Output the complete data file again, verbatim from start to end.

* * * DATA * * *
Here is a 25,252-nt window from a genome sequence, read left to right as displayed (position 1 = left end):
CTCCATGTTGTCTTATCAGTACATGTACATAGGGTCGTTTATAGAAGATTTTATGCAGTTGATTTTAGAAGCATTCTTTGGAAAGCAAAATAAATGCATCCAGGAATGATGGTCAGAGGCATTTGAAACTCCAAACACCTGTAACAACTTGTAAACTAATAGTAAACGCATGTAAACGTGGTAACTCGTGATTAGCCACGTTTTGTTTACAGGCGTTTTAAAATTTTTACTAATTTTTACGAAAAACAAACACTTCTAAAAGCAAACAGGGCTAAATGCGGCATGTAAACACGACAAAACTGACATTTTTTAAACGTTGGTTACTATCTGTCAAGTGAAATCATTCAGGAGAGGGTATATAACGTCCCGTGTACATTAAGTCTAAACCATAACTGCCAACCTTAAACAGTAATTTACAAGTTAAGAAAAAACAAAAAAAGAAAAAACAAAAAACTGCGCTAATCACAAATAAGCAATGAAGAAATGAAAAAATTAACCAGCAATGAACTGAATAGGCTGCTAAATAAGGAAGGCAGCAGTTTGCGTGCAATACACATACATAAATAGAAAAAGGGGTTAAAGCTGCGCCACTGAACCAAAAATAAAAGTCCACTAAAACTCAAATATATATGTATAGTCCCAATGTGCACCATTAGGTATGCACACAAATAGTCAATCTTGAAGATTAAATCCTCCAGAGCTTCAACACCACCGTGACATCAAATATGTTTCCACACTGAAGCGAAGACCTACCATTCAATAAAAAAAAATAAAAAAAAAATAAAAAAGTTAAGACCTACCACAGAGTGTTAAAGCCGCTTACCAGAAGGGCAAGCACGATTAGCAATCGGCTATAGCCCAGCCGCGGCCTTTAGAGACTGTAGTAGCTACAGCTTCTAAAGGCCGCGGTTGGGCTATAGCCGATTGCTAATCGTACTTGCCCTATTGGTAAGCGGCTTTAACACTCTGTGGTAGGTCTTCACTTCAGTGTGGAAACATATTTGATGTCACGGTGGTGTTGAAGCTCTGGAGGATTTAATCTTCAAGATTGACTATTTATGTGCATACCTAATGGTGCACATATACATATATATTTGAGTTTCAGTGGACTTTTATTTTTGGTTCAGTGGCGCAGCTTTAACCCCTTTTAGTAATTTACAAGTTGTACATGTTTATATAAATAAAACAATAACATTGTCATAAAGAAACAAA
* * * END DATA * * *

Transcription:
Here is a 25,252-nt window from a genome sequence, read left to right as displayed (position 1 = left end):
CTCCATGTTGTCTTATCAGTACATGTACATAGGGTCGTTTATAGAAGATTTTATGCAGTTGATTTTAGAAGCATTCTTTGGAAAGCAAAATAAATGCATCCAGGAATGATGGTCAGAGGCATTTGAAACTCCAAACACCTGTAACAACTTGTAAACTAATAGTAAACGCATGTAAACGTGGTAACTCGTGATTAGCCACGTTTTGTTTACAGGCGTTTTAAAATTTTTACTAATTTTTACGAAAAACAAACACTTCTAAAAGCAAACAGGGCTAAATGCGGCATGTAAACACGACAAAACTGACATTTTTTAAACGTTGGTTACTATCTGTCAAGTGAAATCATTCAGGAGAGGGTATATAACGTCCCGTGTACATTAAGTCTAAACCATAACTGCCAACCTTAAACAGTAATTTACAAGTTAAGAAAAAACAAAAAAAGAAAAAACAAAAAACTGCGCTAATCACAAATAAGCAATGAAGAAATGAAAAAATTAACCAGCAATGAACTGAATAGGCTGCTAAATAAGGAAGGCAGCAGTTTGCGTGCAATACACATACATAAATAGAAAAAGGGGTTAAAGCTGCGCCACTGAACCAAAAATAAAAGTCCACTAAAACTCAAATATATATGTATAGTCCCAATGTGCACCATTAGGTATGCACACAAATAGTCAATCTTGAAGATTAAATCCTCCAGAGCTTCAACACCACCGTGACATCAAATATGTTTCCACACTGAAGCGAAGACCTACCATTCAATAAAAAAAAATAAAAAAAAAATAAAAAAGTTAAGACCTACCACAGAGTGTTAAAGCCGCTTACCAGAAGGGCAAGCACGATTAGCAATCGGCTATAGCCCAGCCGCGGCCTTTAGAGACTGTAGTAGCTACAGCTTCTAAAGGCCGCGGTTGGGCTATAGCCGATTGCTAATCGTACTTGCCCTATTGGTAAGCGGCTTTAACACTCTGTGGTAGGTCTTCACTTCAGTGTGGAAACATATTTGATGTCACGGTGGTGTTGAAGCTCTGGAGGATTTAATCTTCAAGATTGACTATTTATGTGCATACCTAATGGTGCACATATACATATATATTTGAGTTTCAGTGGACTTTTATTTTTGGTTCAGTGGCGCAGCTTTAACCCCTTTTAGTAATTTACAAGTTGTACATGTTTATATAAATAAAACAATAACATTGTCATAAAGAAACAAA